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Search Results: 1 - 10 of 375 matches for " heparin "
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Abdominal Skin Necrosis after Enoxaparin Treatment  [PDF]
Haddad Maruan, Nierenberg Gabriel, Falah Mazen, Rosenberg Nahum
Open Journal of Clinical Diagnostics (OJCD) , 2014, DOI: 10.4236/ojcd.2014.41010
Abstract: Subcutaneous low molecular weight heparin (LMWH) injection is a prophylactic treatment for deep vein thrombosis after surgery in lower limb before the patient is fully ambulated. This treatment is usually safe. One of the major and rare complications of the LMWH injection is thrombocytopenia, which is usually self-limiting. We present a rare case of patient with thrombocytopenia, induced by subcutaneous injection of LMWH (enoxaparin) that was complicated with a large hematoma at the injection site with subsequential skin necrosis, sepsis with fatal outcome. We would like to emphasize this rare complication of the common prophylactic treatment by LMWH in order to pursue this diagnosis when similar cutaneous manifestation might appear in patients who receive prophylactic treatment with LMWH.
Surgeries for the Heart and Abdominal Aorta in a Patient with Heparin-Induced Thrombocytopenia: Manifestations Following Initial Heart Surgery  [PDF]
Shoh Tatebe, Makoto Taoka, Imun Tei, Shuko Nakamura, Ei-ichi Tei
Open Journal of Thoracic Surgery (OJTS) , 2012, DOI: 10.4236/ojts.2012.21003
Abstract: A 72-year-old man with abdominal aortic aneurysm and angina pectoris underwent coronary artery bypass grafting (CABG) prior to abdominal aortic surgery. Perioperatively, he developed thrombocytopenia ((29,000 mm3), which was suggested as heparin-induced thrombocytopenia. Cardiac status was also aggravated at the same time, suggestive of bypass graft thrombosis. The results of platelet factor 4 (pf4) antibody test were negative, but platelet aggregation test was positive for heparin. Heparin was immediately discontinued, and replaced by argatroban; the patient’s cardiac status improved. One month later, he underwent abdominal aortic surgery using argatroban without issues related to anticoagulation and hemostasis. Autologous donated fresh blood prepared by the “switch-back” method was also used in this case, and its value was confirmed.
Epidural Hematoma after the Use of Subcutaneous Unfractionated Heparin and History of Epidural Tumor  [PDF]
Basem A. Abdelfattah, Troy Buck, Scott Byram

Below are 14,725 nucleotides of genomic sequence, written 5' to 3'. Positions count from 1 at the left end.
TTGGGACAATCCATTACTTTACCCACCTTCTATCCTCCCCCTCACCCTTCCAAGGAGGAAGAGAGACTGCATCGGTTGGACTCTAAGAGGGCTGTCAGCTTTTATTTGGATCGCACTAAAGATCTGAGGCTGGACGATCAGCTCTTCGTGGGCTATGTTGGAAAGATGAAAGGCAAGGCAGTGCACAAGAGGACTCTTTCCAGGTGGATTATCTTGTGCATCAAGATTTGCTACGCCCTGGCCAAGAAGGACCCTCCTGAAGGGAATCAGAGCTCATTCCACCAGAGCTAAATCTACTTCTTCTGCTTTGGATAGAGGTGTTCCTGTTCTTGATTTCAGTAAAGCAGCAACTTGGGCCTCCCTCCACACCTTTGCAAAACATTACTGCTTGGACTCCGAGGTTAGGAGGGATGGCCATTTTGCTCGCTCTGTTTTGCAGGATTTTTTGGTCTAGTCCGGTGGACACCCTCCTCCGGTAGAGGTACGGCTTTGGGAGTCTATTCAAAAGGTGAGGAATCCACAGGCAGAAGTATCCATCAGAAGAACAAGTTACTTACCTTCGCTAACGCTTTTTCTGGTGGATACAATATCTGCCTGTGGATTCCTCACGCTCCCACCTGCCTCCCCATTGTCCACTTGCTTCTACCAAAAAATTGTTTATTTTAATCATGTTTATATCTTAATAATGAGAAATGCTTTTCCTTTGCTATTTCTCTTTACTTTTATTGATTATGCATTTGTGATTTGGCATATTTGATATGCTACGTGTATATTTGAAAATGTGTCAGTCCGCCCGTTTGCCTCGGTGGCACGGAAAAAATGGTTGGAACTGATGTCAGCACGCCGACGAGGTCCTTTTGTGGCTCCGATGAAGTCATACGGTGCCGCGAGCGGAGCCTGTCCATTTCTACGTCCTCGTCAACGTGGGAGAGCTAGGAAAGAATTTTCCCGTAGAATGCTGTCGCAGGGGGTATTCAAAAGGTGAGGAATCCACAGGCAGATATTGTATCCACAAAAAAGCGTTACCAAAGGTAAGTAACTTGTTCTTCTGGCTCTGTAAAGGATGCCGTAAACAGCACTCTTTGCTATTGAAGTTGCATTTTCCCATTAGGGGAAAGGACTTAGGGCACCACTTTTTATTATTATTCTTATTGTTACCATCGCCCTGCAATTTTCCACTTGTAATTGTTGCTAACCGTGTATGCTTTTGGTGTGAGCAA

Open Journal of Anesthesiology (OJAnes) , 2014, DOI: 10.4236/ojanes.2014.47023
Abstract:

The patient was a 66-year-old male with a history of renal cell carcinoma with metastasis to the L2, L3, and L4 vertebral bodies scheduled for a radical nephrectomy and adrenalectomy. Prior to surgery the patient had undergone 10 radiation treatments for the vertebral metastasis. Patient medications included colace, prednisone, ibuprofen (taken 4 days prior to procedure), sunitinib, hydrocodone, benazepril, nexium, rosuvastatin, allopurinol, and azor. Physical exam prior to surgery was normal with no focal findings. Laboratory values were within normal limits with a platelet count of 286. General anesthesia was planned with a pre-operative thoracic epidural for postoperative analgesia. The epidural was placed at the T9-T10 level without complication. Adequate pain control was present post operatively and the epidural was discontinued on post-operative day 3. At that time the patient was noted to have numbness over the bilateral lower extremities and decreased strength. Heparin 5000 units subcutaneous had been given 12 hours prior to discontinuation of the epidural. The patient was afebrile, hemoglobin was 7, white blood cell count was 9.7, and platelets were 166 at time of epidural removal. Subcutaneous heparin was restarted 6 hours after catheter removal. The anesthesia acute pain service was contacted by the primary service 25 hours after discontinuation of the epidural catheter regarding complaints of persistentbilateral lower extremity weakness and sensory loss. An magnetic resonance image (MRI) revealeda focus posterior to the spinal cord at the T10/T11 interspace likely representing a hematoma. A high intensity T2 signal within the central spinal cord at T10/T11 was also observed; likely a vascular infarct. The patient was immediately scheduled for a T9-T10 laminectomy and evacuation of the epidural hematoma. No significant abnormalities were noted in coagulation studies prior to surgery. The patient was discharged on post-operative day 20 with no neurologic deficits.An epidural hematoma is rare with an estimated occurrence of <1 in 150,000[1]. Issues related to anticoagulation therapy are involved in 25% - 30% of cases. The utilization of three times daily dosed (TID) heparin could have played a role in the development of this complication in the present case. Other contributing factors may have been chemotherapy and radiation therapy. These treatments are quite damaging to bone marrow and may cause severe marrow suppression thereby suppressing the function and number of